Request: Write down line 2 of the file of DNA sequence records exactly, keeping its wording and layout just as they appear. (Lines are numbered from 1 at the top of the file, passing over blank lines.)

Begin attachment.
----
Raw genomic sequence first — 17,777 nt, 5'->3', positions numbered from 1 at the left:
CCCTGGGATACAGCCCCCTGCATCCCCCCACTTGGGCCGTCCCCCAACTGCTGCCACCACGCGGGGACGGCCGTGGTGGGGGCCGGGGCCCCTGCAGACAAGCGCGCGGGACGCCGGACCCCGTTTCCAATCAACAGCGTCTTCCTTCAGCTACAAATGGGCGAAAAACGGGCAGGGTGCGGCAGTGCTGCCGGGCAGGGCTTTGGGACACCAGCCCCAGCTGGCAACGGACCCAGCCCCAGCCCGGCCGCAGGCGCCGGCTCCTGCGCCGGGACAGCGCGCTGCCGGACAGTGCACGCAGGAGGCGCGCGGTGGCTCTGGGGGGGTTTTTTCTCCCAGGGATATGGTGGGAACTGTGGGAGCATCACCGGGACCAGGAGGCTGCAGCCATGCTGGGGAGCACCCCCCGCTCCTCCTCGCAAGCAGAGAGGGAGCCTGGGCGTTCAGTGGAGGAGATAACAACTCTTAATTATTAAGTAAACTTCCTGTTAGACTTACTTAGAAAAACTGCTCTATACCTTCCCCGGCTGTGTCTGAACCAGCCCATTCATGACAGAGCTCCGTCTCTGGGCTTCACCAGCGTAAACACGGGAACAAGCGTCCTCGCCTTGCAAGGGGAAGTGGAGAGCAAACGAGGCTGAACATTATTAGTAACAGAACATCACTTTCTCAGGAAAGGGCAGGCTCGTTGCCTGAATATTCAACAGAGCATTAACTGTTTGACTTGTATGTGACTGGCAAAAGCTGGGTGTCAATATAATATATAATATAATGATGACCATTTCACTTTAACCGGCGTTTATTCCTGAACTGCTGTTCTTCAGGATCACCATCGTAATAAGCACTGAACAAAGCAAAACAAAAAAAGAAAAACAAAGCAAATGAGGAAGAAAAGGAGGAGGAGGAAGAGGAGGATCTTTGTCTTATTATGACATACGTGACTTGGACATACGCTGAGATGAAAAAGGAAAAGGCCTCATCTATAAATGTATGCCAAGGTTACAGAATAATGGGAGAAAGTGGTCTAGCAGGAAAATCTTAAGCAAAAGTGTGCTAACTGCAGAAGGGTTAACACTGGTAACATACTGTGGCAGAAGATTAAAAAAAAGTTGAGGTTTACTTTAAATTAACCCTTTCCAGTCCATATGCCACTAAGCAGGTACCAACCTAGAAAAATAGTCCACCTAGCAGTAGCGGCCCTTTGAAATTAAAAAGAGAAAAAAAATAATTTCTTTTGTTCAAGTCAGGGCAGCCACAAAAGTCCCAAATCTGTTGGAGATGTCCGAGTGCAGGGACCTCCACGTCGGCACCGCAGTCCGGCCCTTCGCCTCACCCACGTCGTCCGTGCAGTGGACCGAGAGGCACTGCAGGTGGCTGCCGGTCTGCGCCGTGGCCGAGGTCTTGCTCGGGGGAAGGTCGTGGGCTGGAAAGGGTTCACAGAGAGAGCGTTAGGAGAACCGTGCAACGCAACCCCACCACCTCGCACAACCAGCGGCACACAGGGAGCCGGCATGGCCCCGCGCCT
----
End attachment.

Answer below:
CCCTGGGATACAGCCCCCTGCATCCCCCCACTTGGGCCGTCCCCCAACTGCTGCCACCACGCGGGGACGGCCGTGGTGGGGGCCGGGGCCCCTGCAGACAAGCGCGCGGGACGCCGGACCCCGTTTCCAATCAACAGCGTCTTCCTTCAGCTACAAATGGGCGAAAAACGGGCAGGGTGCGGCAGTGCTGCCGGGCAGGGCTTTGGGACACCAGCCCCAGCTGGCAACGGACCCAGCCCCAGCCCGGCCGCAGGCGCCGGCTCCTGCGCCGGGACAGCGCGCTGCCGGACAGTGCACGCAGGAGGCGCGCGGTGGCTCTGGGGGGGTTTTTTCTCCCAGGGATATGGTGGGAACTGTGGGAGCATCACCGGGACCAGGAGGCTGCAGCCATGCTGGGGAGCACCCCCCGCTCCTCCTCGCAAGCAGAGAGGGAGCCTGGGCGTTCAGTGGAGGAGATAACAACTCTTAATTATTAAGTAAACTTCCTGTTAGACTTACTTAGAAAAACTGCTCTATACCTTCCCCGGCTGTGTCTGAACCAGCCCATTCATGACAGAGCTCCGTCTCTGGGCTTCACCAGCGTAAACACGGGAACAAGCGTCCTCGCCTTGCAAGGGGAAGTGGAGAGCAAACGAGGCTGAACATTATTAGTAACAGAACATCACTTTCTCAGGAAAGGGCAGGCTCGTTGCCTGAATATTCAACAGAGCATTAACTGTTTGACTTGTATGTGACTGGCAAAAGCTGGGTGTCAATATAATATATAATATAATGATGACCATTTCACTTTAACCGGCGTTTATTCCTGAACTGCTGTTCTTCAGGATCACCATCGTAATAAGCACTGAACAAAGCAAAACAAAAAAAGAAAAACAAAGCAAATGAGGAAGAAAAGGAGGAGGAGGAAGAGGAGGATCTTTGTCTTATTATGACATACGTGACTTGGACATACGCTGAGATGAAAAAGGAAAAGGCCTCATCTATAAATGTATGCCAAGGTTACAGAATAATGGGAGAAAGTGGTCTAGCAGGAAAATCTTAAGCAAAAGTGTGCTAACTGCAGAAGGGTTAACACTGGTAACATACTGTGGCAGAAGATTAAAAAAAAGTTGAGGTTTACTTTAAATTAACCCTTTCCAGTCCATATGCCACTAAGCAGGTACCAACCTAGAAAAATAGTCCACCTAGCAGTAGCGGCCCTTTGAAATTAAAAAGAGAAAAAAAATAATTTCTTTTGTTCAAGTCAGGGCAGCCACAAAAGTCCCAAATCTGTTGGAGATGTCCGAGTGCAGGGACCTCCACGTCGGCACCGCAGTCCGGCCCTTCGCCTCACCCACGTCGTCCGTGCAGTGGACCGAGAGGCACTGCAGGTGGCTGCCGGTCTGCGCCGTGGCCGAGGTCTTGCTCGGGGGAAGGTCGTGGGCTGGAAAGGGTTCACAGAGAGAGCGTTAGGAGAACCGTGCAACGCAACCCCACCACCTCGCACAACCAGCGGCACACAGGGAGCCGGCATGGCCCCGCGCCT